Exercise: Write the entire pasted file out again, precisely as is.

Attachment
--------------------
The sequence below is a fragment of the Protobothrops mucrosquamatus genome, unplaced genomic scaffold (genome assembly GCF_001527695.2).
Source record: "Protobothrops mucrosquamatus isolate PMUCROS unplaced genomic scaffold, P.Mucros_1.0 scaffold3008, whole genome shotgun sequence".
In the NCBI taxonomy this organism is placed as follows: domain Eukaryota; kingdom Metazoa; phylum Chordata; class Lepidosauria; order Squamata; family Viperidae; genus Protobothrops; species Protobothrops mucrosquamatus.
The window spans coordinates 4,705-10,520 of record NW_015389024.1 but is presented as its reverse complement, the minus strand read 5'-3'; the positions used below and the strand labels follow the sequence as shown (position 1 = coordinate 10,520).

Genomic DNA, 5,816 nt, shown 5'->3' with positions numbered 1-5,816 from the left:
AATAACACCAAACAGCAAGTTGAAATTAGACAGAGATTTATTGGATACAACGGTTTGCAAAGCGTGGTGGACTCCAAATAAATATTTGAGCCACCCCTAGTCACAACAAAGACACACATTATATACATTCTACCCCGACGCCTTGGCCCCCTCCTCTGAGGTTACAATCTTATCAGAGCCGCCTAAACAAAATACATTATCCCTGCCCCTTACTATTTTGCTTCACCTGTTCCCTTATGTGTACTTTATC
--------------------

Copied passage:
The sequence below is a fragment of the Protobothrops mucrosquamatus genome, unplaced genomic scaffold (genome assembly GCF_001527695.2).
Source record: "Protobothrops mucrosquamatus isolate PMUCROS unplaced genomic scaffold, P.Mucros_1.0 scaffold3008, whole genome shotgun sequence".
In the NCBI taxonomy this organism is placed as follows: domain Eukaryota; kingdom Metazoa; phylum Chordata; class Lepidosauria; order Squamata; family Viperidae; genus Protobothrops; species Protobothrops mucrosquamatus.
The window spans coordinates 4,705-10,520 of record NW_015389024.1 but is presented as its reverse complement, the minus strand read 5'-3'; the positions used below and the strand labels follow the sequence as shown (position 1 = coordinate 10,520).

Genomic DNA, 5,816 nt, shown 5'->3' with positions numbered 1-5,816 from the left:
AATAACACCAAACAGCAAGTTGAAATTAGACAGAGATTTATTGGATACAACGGTTTGCAAAGCGTGGTGGACTCCAAATAAATATTTGAGCCACCCCTAGTCACAACAAAGACACACATTATATACATTCTACCCCGACGCCTTGGCCCCCTCCTCTGAGGTTACAATCTTATCAGAGCCGCCTAAACAAAATACATTATCCCTGCCCCTTACTATTTTGCTTCACCTGTTCCCTTATGTGTACTTTATC